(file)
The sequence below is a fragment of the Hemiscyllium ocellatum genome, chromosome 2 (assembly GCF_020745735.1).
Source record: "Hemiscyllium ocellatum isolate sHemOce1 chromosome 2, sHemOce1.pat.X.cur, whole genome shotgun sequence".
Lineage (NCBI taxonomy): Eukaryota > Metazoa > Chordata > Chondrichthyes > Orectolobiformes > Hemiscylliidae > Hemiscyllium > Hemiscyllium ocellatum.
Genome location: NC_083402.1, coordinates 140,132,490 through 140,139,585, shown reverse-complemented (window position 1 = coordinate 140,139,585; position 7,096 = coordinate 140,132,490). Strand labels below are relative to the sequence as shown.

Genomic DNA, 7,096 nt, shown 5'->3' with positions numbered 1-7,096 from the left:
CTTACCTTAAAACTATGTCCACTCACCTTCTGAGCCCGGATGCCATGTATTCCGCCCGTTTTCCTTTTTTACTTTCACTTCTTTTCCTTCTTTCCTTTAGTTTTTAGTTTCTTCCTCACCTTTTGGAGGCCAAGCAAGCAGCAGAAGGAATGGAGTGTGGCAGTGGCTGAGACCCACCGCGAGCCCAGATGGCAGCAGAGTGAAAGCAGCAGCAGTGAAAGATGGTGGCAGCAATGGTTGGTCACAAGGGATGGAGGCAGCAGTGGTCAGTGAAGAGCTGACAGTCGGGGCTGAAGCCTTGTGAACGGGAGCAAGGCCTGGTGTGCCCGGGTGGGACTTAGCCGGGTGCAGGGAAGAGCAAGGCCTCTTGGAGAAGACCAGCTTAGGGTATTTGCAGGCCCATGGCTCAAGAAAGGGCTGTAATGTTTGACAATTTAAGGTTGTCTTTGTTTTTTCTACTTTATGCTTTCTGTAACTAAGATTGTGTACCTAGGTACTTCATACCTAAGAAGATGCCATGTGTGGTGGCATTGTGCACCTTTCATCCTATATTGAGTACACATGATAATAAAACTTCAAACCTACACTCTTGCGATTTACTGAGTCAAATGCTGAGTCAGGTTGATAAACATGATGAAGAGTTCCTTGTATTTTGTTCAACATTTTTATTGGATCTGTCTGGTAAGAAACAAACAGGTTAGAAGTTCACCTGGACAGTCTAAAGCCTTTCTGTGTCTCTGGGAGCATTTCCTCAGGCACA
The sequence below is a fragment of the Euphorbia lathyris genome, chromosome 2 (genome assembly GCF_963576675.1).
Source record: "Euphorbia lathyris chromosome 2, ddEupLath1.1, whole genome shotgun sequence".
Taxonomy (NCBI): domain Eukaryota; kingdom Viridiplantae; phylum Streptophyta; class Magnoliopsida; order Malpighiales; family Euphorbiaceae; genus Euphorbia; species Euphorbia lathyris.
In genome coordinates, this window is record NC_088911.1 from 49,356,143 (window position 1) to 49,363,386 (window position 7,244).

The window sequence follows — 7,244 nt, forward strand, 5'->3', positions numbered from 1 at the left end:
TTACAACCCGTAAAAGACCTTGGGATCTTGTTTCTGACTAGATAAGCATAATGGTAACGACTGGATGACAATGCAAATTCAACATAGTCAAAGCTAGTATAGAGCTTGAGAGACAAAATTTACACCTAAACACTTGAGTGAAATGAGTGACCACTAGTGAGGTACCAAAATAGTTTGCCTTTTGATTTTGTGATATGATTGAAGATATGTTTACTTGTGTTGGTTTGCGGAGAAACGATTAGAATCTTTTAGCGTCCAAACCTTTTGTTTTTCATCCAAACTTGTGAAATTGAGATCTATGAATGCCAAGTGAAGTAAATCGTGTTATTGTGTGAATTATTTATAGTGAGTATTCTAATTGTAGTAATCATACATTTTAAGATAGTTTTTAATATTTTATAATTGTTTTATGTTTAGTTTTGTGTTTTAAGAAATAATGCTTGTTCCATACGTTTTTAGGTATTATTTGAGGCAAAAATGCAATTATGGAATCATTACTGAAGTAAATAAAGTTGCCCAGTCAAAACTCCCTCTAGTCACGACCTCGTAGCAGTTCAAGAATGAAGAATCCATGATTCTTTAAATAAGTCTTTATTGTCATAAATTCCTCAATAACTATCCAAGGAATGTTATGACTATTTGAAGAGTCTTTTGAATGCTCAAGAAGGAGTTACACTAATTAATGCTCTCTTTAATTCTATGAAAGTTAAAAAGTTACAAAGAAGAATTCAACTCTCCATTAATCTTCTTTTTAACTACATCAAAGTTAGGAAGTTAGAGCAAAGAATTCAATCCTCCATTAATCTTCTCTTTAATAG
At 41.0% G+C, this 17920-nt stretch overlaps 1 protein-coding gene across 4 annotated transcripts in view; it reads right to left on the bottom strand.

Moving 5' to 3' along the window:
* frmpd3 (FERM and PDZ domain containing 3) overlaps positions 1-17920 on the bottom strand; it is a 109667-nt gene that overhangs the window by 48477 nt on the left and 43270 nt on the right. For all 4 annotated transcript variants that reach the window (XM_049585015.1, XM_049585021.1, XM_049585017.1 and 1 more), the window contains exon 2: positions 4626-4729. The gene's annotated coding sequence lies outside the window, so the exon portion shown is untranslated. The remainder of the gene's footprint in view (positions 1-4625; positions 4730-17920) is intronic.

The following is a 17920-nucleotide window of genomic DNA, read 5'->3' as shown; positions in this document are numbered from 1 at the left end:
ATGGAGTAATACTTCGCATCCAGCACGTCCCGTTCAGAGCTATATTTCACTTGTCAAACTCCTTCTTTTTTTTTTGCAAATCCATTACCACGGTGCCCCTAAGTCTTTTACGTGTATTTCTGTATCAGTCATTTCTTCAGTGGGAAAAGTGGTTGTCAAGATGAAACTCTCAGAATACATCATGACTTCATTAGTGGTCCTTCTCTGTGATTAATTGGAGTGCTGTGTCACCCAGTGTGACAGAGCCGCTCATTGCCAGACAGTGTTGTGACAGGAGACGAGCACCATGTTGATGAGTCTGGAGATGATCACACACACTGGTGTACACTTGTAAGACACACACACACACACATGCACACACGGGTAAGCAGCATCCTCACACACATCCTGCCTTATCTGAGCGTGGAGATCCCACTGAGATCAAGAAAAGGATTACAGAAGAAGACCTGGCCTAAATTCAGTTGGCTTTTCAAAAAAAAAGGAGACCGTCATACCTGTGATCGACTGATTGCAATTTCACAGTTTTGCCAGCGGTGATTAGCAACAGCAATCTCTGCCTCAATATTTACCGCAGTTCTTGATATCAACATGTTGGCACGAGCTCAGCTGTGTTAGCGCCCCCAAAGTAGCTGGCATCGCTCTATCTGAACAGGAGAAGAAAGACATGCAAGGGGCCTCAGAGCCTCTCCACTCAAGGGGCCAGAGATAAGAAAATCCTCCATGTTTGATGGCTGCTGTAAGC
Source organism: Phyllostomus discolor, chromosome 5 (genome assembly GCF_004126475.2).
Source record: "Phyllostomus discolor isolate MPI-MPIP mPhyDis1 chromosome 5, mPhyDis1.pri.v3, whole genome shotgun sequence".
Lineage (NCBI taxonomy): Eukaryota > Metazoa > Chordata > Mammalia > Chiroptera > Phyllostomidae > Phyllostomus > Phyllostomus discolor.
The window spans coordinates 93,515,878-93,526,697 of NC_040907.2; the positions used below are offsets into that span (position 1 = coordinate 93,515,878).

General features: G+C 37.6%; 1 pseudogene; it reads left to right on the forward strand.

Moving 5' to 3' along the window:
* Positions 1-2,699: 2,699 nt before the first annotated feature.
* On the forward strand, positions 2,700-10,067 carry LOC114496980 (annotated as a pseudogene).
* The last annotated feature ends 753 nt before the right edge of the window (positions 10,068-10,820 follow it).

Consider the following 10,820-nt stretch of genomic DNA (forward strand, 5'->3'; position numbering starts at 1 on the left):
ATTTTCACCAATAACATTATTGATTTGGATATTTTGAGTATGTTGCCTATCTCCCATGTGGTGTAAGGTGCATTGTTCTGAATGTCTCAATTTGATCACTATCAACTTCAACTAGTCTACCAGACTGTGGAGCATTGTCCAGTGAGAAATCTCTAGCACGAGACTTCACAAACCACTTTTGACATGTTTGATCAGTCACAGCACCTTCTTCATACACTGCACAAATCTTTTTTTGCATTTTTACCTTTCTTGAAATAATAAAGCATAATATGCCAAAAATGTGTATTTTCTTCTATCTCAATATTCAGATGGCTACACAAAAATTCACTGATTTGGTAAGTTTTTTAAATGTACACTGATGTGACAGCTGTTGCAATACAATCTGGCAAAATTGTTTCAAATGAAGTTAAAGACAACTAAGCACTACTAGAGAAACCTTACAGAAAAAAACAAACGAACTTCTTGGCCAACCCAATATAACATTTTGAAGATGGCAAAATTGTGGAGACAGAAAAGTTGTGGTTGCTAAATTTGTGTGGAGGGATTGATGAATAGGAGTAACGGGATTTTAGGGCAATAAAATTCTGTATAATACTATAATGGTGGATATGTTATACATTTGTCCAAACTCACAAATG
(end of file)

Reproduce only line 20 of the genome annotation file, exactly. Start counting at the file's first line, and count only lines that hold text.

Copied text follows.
Lineage (NCBI taxonomy): Eukaryota > Metazoa > Chordata > Mammalia > Chiroptera > Phyllostomidae > Phyllostomus > Phyllostomus discolor.